SAN FRANCISCO -- GE Minds + Machines -- In addition to enlisting cloud providers for help with the Industrial Internet of Things (IIoT), GE Digital plans to forge partnerships with carriers.
It's not a concrete, official effort yet, but customers working with GE Digital's Predix IoT platform are telling the company to talk with carriers to provide connectivity to remote locations.
"We had a meeting with our customer advisory board," Gytis Barzdukas, executive director of Predix product management, tells Light Reading. "They said, 'We want you to work more closely with the telcos. If you're really, truly industrial, you need to help us solve the remote-location problem and think of a more holistic route to market.'"
It makes sense. Predix, a platform for building cloud-based applications that work from IoT data, caters to some customers for whom the cloud isn't exactly a WiFi hop away. Think agriculture, or oil drilling.
What they want is "an integrated stack that's not just about the software, it's also about the connectivity," Barzdukas says. "If I think about the things I need my team to focus on in 2018, that's one of them."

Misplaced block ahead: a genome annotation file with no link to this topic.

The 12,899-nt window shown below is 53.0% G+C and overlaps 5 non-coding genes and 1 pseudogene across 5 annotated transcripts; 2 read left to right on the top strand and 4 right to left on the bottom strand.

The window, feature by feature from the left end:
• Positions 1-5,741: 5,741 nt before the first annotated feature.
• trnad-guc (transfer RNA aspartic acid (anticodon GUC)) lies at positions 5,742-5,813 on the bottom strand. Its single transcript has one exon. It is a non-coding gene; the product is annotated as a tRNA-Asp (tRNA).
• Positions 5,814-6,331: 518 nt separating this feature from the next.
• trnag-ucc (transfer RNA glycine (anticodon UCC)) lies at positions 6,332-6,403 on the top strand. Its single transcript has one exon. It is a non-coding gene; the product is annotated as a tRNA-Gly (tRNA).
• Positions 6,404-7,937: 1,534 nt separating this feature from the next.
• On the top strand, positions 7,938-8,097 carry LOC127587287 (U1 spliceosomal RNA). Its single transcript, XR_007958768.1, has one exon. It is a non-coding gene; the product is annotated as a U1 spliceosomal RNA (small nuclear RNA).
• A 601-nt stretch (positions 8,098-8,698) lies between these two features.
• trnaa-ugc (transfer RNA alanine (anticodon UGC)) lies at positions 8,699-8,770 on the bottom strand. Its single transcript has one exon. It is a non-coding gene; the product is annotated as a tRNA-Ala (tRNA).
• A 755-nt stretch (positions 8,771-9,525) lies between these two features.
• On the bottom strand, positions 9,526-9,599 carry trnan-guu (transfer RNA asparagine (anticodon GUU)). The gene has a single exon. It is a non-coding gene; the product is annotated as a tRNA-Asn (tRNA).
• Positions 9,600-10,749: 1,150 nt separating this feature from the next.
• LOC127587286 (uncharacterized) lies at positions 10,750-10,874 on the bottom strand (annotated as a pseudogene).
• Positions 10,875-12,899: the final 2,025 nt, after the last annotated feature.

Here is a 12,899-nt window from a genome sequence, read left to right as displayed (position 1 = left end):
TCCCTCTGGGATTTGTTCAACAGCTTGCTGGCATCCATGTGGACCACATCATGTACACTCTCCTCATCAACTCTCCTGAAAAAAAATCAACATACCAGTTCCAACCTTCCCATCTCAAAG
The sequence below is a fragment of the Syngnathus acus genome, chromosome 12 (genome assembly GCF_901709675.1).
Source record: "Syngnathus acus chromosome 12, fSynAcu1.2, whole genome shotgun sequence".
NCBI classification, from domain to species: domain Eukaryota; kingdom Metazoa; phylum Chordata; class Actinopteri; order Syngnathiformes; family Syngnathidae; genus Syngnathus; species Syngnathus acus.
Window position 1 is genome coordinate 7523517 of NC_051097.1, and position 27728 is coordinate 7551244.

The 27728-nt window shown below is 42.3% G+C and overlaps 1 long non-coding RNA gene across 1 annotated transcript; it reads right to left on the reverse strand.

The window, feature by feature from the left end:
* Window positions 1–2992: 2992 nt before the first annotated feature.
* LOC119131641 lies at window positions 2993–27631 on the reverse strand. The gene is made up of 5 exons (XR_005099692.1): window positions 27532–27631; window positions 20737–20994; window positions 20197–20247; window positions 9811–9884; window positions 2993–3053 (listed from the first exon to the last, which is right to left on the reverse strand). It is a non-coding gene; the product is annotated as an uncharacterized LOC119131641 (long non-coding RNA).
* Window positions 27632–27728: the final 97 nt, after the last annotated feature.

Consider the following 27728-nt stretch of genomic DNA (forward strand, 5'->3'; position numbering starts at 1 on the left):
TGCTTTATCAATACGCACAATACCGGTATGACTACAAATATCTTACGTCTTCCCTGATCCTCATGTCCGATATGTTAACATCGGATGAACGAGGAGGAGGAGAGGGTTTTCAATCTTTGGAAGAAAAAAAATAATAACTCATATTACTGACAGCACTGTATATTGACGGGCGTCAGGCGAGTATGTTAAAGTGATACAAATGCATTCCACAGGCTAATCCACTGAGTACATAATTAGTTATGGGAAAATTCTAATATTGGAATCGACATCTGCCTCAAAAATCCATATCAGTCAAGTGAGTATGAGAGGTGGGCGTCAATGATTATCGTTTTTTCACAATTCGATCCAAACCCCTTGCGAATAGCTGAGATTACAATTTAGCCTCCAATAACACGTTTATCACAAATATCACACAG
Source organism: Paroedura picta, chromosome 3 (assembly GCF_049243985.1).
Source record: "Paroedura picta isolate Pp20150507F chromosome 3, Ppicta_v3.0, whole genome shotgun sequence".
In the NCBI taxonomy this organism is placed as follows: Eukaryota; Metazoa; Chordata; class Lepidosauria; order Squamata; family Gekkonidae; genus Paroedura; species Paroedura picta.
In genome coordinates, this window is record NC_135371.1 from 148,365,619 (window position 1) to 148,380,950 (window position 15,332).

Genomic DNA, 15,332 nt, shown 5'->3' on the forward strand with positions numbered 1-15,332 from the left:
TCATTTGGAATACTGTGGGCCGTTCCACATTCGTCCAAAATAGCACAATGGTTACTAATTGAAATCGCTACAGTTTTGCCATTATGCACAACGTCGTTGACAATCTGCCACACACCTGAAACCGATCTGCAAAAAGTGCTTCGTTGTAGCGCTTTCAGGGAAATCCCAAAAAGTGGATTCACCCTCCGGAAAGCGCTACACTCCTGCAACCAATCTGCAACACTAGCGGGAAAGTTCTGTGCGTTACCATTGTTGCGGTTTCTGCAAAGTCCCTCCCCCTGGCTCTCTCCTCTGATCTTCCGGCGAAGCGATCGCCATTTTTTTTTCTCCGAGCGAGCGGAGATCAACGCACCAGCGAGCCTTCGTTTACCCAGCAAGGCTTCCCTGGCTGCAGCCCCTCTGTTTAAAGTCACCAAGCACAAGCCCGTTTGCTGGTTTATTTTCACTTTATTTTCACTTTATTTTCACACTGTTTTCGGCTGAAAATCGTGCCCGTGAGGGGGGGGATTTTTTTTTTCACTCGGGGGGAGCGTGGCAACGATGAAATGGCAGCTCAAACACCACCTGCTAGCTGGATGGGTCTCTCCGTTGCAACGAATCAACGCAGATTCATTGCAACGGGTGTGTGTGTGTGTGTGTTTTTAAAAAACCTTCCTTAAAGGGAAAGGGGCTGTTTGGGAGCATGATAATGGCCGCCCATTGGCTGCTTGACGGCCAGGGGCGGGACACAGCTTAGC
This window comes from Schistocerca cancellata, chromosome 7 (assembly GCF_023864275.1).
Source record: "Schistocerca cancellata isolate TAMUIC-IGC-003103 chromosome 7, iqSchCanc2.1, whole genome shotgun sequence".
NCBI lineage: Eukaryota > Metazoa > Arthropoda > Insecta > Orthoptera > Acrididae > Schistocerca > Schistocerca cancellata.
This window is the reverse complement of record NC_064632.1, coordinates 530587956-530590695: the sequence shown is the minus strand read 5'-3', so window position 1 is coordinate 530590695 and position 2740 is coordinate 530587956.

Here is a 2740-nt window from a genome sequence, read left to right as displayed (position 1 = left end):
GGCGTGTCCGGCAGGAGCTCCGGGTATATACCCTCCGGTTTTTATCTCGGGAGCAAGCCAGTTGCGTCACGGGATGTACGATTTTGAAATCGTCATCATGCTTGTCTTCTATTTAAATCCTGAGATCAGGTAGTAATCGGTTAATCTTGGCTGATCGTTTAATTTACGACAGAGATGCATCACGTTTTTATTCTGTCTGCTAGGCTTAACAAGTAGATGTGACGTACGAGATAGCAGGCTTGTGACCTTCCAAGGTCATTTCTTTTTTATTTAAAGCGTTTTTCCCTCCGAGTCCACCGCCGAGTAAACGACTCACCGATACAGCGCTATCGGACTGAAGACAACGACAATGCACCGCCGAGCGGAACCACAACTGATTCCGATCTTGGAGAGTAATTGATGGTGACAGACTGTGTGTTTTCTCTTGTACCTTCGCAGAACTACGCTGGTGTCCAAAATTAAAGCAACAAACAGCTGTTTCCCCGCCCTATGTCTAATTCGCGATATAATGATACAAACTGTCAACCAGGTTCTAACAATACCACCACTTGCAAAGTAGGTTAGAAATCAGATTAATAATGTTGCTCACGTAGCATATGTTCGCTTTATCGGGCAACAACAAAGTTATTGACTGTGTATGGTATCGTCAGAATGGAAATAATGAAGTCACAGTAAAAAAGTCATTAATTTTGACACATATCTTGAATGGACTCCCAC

GE has already been talking with China Telecom Corp. Ltd. (NYSE: CHA), although that's a separate case. To extend Predix's reach into China, GE needs a partner to provide access to what GE calls "country clouds," which in China's case could mean public clouds from the likes of Baidu Inc. (Nasdaq: BIDU) or Tencent Inc.
The plan is for Predix to "cover the world as much as we can, with public clouds," Barzdukas says.
To that end, GE needs to branch out to other public clouds. So far, the platform and its applications have run on Amazon Web Services Inc. Yesterday, GE announced availability of Predix on Microsoft Azure in preview form, with full availability due in early 2018. (See GE Snaps Together Industrial IoT Pieces, Adds Azure and GE's Predix Platform Finds New Home on Microsoft Azure.)
That lets GE reduce dependency on one partner. But there's a practical angle, too: Many of GE's customers already have their data in Azure, and they're not about to move or replace it, Barzdukas says.
— Craig Matsumoto, Editor-in-Chief, Light Reading